Happy Winter Solstice dear friends and family. We are so excited for the returning light!

Many hugs and much love.

P.S. Soundtrack:

Atlantic City
House of Winston
I Believe

Wednesday, November 28, 2018

Midwest Old Growth Forest Tour: Part 2

As I write today the snow is blowing outside, the chickens are huddled in their coop, the cats are laying in a ring around the woodstove and we busted out our snow pants and winter bibs for our daily tour. Winter is here for sure, but let's take a quick pause and remember autumn and the finale of our first purposeful Midwest Old Growth Forest tour.

In Part 1, I ended on the native American Persimmon, one of the most delicious of all fruits to us and lots of wildlife including the Eastern Comma butterfly pictured below. These butterflies are a marvel to us....overwintering as adults under bark and other sheltered places and then emerging on warm days to dine on fruit juices or scats or sap runs.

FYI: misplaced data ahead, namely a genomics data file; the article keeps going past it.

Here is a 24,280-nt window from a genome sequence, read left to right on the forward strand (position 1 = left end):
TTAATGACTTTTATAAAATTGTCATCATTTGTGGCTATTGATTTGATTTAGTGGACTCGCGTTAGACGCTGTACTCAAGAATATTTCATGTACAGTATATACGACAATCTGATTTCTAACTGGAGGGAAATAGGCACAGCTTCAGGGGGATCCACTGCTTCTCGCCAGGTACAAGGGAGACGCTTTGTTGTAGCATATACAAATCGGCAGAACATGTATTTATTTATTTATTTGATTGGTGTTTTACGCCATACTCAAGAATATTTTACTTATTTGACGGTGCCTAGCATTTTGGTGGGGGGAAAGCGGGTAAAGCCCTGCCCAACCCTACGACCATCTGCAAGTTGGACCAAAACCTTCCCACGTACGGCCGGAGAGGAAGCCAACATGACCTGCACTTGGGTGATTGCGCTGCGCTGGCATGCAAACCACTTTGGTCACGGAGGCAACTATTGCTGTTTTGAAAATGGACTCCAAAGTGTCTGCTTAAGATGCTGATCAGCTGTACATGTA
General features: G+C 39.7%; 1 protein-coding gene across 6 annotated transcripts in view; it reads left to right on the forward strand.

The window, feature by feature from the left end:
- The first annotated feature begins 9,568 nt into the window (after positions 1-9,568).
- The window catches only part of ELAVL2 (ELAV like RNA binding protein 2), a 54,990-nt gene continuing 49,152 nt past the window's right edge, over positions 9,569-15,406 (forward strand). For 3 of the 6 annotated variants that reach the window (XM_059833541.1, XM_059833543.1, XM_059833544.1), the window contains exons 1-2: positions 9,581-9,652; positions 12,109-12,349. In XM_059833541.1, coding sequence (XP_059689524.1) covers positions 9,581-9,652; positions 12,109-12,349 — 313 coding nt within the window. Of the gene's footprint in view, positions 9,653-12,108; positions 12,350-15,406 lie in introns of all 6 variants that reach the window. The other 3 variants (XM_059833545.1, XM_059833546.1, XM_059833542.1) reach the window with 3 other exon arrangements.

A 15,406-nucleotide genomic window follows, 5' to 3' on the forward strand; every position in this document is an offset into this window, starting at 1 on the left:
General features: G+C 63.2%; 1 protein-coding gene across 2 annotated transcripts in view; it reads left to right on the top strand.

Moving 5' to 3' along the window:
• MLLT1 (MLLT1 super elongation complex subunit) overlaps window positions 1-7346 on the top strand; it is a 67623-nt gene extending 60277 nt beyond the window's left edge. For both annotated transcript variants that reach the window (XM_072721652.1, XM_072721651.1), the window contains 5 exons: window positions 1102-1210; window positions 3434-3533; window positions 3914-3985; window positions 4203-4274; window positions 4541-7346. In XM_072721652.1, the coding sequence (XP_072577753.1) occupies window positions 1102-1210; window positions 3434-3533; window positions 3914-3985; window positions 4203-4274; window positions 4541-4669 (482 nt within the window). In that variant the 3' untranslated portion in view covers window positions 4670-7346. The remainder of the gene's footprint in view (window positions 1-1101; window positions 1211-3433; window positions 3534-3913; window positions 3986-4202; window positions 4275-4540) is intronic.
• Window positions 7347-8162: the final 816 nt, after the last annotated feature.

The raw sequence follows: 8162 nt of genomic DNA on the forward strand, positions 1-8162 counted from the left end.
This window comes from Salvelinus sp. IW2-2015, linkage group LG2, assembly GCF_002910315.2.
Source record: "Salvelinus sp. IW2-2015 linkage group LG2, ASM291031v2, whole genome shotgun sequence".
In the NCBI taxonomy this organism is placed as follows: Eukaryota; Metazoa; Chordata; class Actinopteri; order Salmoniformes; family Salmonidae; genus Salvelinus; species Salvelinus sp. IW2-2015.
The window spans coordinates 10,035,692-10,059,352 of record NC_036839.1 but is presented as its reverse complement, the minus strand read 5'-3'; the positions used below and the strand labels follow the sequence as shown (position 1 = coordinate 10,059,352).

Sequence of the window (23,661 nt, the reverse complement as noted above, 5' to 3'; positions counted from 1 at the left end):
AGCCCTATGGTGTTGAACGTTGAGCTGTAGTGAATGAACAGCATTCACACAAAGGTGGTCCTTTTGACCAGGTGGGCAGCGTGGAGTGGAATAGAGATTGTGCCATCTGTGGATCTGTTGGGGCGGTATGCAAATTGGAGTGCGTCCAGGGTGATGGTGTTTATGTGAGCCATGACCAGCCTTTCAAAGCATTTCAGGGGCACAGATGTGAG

Persimmon oatmeal was a staple for us for a few days. Mmmmmm!

We totally felt like glampers having a whole kitchen to prepare food in for us to eat...

We quite enjoyed the ease for a change...

All these A. Persimmon seeds were cleaned, dried and stored so we can grow many more Persimmon trees for wildlife and for you!

We camped in the Two Lakes area of Hoosier National Forest, an area we backpacked long, long ago and soaked up the diverse forest. It's funny to think that 11.4 mile trail we first hiked as a double overnight and now we do those miles in one day!

Virgin's Bower (Clematis virginiana) seeds are so showy and fantastic and always make us stop and ogle. One of these vines popped up in our chicken aviary this summer, thanks no doubt to our friends the wind or birds, so we are training the plant to grow on top...can you imagine?